direct-cost direct-cost
In Step 6, under an actual-costing system, inputs inputs
Manufacturing overhead costs Actual manufacturing Actual quantity of direct Indirect Actual Budgeted
= *
allocated to WPP 298 overhead rate manufacturing labour­hours Costs indirect-cost indirect-cost
rates × actual rates × actual
+45 per direct manuf. 88 direct manufacturing
= * quantities of quantities of
labour­hour labour­hours cost-allocation cost-allocation
= +3,960 bases bases

M04_HORN8443_07_SE_C04.indd 105 9/15/14 4:50 PM


106 ● CHAPTER 4  JOB COSTING

In Step 7, the cost of the job under actual costing is $10,145, calculated as follows:

Direct manufacturing costs    


Direct materials $4,606  
Direct manufacturing labour 1,579 $ 6,185
Manufacturing overhead costs    
($45 per direct manufacturing labour-
hour × 88 actual direct manufacturing
labour-hours)   3,960
Total manufacturing costs of job   $10,145

A Normal Job-Costing System and Cost Flow


▶ LO 5 We now explain cost flow for a company with a normal job-costing system, Robinson
Analyze the flow of costs from Company. The following illustration considers events that occurred in February 2015.
direct and indirect cost pools Exhibit 4-5 illustrates a broad framework for understanding the flow of costs and inven-
to inventory accounts, includ- tory valuation in job costing.
ing adjustments for over- and
underallocated costs.
The upper part of Exhibit 4-5 shows the inventoriable costs from the purchase of
materials and other manufacturing inputs, which flow during conversion into work-in-
process and finished goods inventory. The sale of the product triggers the transfer of these
costs from Cost of Goods Manufactured (COGM) to the Cost of Goods Sold (COGS)
account.
Direct materials used and direct manufacturing labour can be easily traced to WPP
through the electronic source documents. These costs do not disappear even if they are
paid. Rather, these costs are transferred to work-in-process inventory on the statement of
financial position. These direct costs are expended to transform or convert raw materials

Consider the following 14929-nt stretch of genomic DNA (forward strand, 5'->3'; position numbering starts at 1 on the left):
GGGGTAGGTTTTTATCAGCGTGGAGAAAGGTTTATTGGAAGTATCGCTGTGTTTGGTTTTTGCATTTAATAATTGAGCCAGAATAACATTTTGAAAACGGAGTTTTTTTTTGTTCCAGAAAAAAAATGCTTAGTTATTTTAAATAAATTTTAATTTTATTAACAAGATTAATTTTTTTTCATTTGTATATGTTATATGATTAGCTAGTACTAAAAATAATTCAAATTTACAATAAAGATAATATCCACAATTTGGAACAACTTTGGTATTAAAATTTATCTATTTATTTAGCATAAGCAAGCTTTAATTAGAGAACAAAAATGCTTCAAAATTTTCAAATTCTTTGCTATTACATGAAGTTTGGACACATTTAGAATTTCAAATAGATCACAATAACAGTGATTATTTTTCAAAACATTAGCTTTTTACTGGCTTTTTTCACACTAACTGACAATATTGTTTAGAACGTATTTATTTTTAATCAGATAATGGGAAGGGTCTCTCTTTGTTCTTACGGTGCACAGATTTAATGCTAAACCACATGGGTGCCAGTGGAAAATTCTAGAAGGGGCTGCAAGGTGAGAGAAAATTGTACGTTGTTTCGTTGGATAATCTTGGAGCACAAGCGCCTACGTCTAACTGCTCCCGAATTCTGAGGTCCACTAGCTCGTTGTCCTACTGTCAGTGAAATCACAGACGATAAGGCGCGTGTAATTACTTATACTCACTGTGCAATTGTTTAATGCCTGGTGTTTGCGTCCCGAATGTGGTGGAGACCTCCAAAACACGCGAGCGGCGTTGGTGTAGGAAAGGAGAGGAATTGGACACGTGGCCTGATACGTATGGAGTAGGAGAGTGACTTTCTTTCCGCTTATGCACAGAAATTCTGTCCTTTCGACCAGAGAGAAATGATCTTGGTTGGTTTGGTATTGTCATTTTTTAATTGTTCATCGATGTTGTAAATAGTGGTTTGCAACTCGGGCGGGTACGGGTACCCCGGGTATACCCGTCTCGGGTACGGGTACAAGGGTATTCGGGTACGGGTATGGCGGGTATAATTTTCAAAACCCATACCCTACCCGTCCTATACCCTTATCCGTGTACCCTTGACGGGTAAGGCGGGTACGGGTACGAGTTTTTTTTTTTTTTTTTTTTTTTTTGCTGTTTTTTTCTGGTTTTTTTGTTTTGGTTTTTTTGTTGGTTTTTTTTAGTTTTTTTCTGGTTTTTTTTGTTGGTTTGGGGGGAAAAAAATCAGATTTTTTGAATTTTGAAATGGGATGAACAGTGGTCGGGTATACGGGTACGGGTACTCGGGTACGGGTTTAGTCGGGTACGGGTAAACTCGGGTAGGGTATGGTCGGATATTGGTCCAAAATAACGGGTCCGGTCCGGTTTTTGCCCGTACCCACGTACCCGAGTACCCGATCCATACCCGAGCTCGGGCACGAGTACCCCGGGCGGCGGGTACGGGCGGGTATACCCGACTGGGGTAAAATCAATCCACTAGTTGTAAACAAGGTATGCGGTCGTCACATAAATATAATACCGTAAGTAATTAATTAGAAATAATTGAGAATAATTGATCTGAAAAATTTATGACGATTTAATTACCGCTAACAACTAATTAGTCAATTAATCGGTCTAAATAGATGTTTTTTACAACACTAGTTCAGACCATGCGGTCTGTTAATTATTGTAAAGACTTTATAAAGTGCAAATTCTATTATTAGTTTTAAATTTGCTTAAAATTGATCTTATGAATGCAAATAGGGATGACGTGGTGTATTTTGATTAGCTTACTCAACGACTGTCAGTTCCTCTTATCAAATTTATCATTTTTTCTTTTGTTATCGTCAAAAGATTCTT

into finished goods inventory. As the goods are converted, value is added, which is why
the work-in-process is a current asset.
Robinson also incurs MOH (including indirect materials and indirect manufacturing
labour). These indirect support costs cannot be readily traced to WPP because the inputs
are common and used in different amounts by all of Robinson’s jobs. First MOH is accu-
mulated in an MOH ledger account and then allocated and assigned to individual jobs.
Once assigned to a job, MOH is transferred to the Work-in-Process Inventory account.

Exhibit 4-5 Flow of Costs in Job Costing

Statement of Statement of Comprehensive


Financial Position Income Revenues

Purchases of
Direct Materials Traced When
Direct Manufacturing Labour to Conversion Conversion sales
Inventoriable occur
into into
Costs: Cost of Goods Sold
Work-in-Process Finished Goods
Manufacturing Overhead Allocated Inventory Inventory
Including Indirect Materials to
and Indirect Manufacturing
Labour

Period Marketing Expense


Costs: Customer-Service Expense

M04_HORN8443_07_SE_C04.indd 106 9/15/14 4:50 PM


A NORMAL JOB-COSTING SYSTEM AND COST FLOW ● 107

Once complete, all assigned WPP costs are transferred to the Finished Goods Inventory
account on the statement of financial position. Only when finished goods are sold is an
expense, cost of goods sold, recognized in the statement of comprehensive income and
matched against revenue earned from sales.

General Ledger
A summary of the job-cost record is typically found in a subsidiary ledger. The gen-
eral ledger account Work-in-Process Control presents the total of these separate job-
cost records pertaining to all unfinished jobs. The job-cost records and Work-in-Process
Control account track job costs from when jobs start until they are complete.
Exhibit 4-6 shows T-accounts for Robinson Company’s general ledger. The general
ledger gives a “bird’s-eye view” of the costing system. The amounts shown in Exhibit 4-6